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Abstract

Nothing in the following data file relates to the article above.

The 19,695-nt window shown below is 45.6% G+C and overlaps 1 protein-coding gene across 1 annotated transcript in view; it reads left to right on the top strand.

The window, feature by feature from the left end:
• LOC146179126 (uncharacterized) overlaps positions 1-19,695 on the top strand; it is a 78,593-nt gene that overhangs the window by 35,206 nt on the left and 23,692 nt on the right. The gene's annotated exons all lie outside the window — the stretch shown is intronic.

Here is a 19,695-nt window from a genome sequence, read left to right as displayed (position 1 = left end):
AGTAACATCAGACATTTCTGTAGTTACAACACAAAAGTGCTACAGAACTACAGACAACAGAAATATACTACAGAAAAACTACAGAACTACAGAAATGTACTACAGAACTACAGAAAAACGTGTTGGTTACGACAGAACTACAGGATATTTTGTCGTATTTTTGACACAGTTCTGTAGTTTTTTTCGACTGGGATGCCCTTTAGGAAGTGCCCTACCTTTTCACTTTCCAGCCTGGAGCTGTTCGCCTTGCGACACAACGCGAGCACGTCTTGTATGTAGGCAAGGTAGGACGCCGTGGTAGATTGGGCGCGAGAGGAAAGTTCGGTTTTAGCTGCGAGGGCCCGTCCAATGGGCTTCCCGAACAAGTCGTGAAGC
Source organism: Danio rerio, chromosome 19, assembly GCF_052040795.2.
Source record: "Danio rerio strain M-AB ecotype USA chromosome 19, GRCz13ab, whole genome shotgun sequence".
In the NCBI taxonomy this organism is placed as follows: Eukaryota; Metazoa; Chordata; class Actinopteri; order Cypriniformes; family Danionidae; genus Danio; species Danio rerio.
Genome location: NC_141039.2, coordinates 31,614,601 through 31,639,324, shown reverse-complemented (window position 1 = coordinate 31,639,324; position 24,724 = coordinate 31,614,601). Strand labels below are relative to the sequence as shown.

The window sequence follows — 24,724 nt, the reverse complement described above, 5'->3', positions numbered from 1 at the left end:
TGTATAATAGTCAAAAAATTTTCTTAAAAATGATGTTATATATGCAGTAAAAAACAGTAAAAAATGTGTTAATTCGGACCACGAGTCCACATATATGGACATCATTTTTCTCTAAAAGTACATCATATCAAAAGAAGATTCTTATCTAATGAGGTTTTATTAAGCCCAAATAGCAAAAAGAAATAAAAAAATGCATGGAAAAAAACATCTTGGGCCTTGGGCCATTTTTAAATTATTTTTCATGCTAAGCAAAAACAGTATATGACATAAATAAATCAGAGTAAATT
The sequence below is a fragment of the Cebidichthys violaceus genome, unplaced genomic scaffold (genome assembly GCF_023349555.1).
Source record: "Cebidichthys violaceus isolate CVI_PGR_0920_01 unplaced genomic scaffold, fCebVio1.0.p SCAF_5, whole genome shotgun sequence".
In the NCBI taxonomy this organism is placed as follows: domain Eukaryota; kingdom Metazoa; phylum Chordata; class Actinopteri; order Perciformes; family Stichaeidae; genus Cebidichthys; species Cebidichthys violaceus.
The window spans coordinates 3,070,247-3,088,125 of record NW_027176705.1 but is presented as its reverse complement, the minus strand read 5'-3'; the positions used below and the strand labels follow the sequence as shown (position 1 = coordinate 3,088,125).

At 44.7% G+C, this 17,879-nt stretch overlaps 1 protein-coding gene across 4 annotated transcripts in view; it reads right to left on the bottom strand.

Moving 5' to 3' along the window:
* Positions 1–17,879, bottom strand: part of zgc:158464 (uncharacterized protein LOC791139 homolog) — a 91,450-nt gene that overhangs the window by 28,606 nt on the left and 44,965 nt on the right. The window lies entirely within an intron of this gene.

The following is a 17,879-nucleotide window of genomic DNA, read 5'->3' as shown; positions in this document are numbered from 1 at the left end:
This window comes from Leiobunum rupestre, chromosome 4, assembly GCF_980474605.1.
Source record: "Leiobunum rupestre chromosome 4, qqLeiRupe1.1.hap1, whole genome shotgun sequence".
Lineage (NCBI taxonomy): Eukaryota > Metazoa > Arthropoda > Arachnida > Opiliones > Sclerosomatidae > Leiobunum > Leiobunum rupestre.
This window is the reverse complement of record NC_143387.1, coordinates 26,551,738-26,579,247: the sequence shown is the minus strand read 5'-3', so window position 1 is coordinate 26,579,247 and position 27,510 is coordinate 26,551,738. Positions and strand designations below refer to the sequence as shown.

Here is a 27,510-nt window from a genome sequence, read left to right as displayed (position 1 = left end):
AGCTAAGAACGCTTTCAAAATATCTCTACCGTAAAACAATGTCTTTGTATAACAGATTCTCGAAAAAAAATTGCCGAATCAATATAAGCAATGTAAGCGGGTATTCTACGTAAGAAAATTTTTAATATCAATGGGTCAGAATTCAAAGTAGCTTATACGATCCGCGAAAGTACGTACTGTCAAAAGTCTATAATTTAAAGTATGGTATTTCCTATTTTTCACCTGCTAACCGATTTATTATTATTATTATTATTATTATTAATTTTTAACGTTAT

Controlled generation of reactive oxygen species (ROS) may contribute to physiological intracellular signaling events. We determined ROS generation in primary cultures of rat skeletal muscle after field stimulation (400 1-ms pulses at a frequency of 45 Hz) or after depolarization with 65 mM K+ for 1 min. Both protocols induced a long lasting increase in dichlorofluorescein fluorescence used as ROS indicator. Addition of diphenyleneiodonium (DPI), an inhibitor of NAD(P)H oxidase, PEG-catalase, a ROS scavenger, or nifedipine, an inhibitor of the skeletal muscle voltage sensor, significantly reduced this increase. Myotubes contained both the p47phox and gp91phox phagocytic NAD(P)H oxidase subunits, as revealed by immunodetection. To study the effects of ROS, myotubes were exposed to hydrogen peroxide (H2O2) at concentrations (100–200 µM) that did not alter cell viability; H2O2 induced a transient intracellular Ca2+ rise, measured as fluo-3 fluorescence. Minutes after Ca2+ signal initiation, an increase in ERK1/2 and CREB phosphorylation and of mRNA for the early genes c-fos and c-jun was detected. Inhibition of ryanodine receptor (RyR) decreased all effects induced by H2O2 and NAD(P)H oxidase inhibitors DPI and apocynin decreased ryanodine-sensitive calcium signals. Activity-dependent ROS generation is likely to be involved in regulation of calcium-controlled intracellular signaling pathways in muscle cells. J. Cell. Physiol. 209: 379–388, 2006. © 2006 Wiley-Liss, Inc.